As governments push to adopt sustainable practices, one holy grail is creating working environments that achieve net-zero energy consumption. That’s the idea behind a newly opened office building at the U.S. Department of Energy’s National Renewable Energy Laboratory (NREL) in Golden, Colo. Known as the Research Support Facility (RSF), the structure is designed to create as much energy as it consumes, making it one of the world’s most energy-efficient buildings.

The RSF, while certainly cutting edge, is not some isolated technology wonderland impossible to reproduce. Rather, what makes the building so energy efficient is a combination of thoughtful design, creative architecture, an understanding of the natural environment and clever repurposing of existing materials. Upon seeing the RSF, one is immediately struck by the building’s peculiar footprint. Two long, narrow wings are connected near their center, creating what NREL literature calls a “lazy H” configuration. The lazy H maximizes the RSF’s ability to capture sunlight while complementing the local geography.

Approaching the RSF’s front entrance there are several elements that immediately draw the eye. Most prominently, the doors are surrounded by what look like massive metal mini-blinds, which are surrounded by a highly reflective façade. Both the mini-blinds, actually called light louvers, and the façade serve a specific purpose.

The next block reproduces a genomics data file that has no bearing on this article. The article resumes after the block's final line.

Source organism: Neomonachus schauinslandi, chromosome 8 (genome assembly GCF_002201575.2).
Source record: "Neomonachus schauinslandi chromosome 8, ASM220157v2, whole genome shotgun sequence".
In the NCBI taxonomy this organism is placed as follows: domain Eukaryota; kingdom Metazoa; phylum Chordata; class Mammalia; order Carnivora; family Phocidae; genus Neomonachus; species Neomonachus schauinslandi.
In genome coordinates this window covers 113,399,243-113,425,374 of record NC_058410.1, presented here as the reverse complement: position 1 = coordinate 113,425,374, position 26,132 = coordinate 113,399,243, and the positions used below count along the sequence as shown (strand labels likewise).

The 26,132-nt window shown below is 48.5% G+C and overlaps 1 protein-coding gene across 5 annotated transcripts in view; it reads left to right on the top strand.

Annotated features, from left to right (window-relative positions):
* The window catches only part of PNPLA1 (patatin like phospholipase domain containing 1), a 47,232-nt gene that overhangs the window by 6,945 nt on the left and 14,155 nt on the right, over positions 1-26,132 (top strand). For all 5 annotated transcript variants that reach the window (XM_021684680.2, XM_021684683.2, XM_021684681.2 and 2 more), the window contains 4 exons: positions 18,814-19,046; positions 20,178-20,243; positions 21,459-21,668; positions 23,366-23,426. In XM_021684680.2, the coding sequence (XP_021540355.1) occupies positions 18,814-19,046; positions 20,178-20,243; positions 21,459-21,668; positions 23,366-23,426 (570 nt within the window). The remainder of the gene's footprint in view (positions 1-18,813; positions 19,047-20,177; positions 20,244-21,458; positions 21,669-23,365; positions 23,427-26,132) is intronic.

“They take that light and bounce it into the middle of the space,” said Heather Lammers, a public affairs official with NREL. “We’re trying to maximize all of that daylight going into the workspace.”

The RSF is 100 percent day lit, but oddly the natural light at first seems very unnatural. Perhaps the sensation stems from traditional office environments, which are often lit with fluorescent lights. (Though the RSF has artificial lighting, it will only be used at night or during stormy weather.)

In the RSF courtyard, rows of solar panels peek over the roof line. Light-diffusing shades frame all the south-facing windows. LED lights line a walkway made of porous pavers that allow rainwater to seep back into the ground instead of flowing into a storm drain.

There are retaining walls made not of concrete, but of rocks excavated during construction and contained in a mesh made of recycled wire. And all around are landscape features done in a xeric style, featuring vegetation adapted to the extremely dry climate.

Chad Vander Veen  | 

Chad Vander Veen previously served as the editor of FutureStructure, and the associate editor of Government Technology and Public CIO magazines.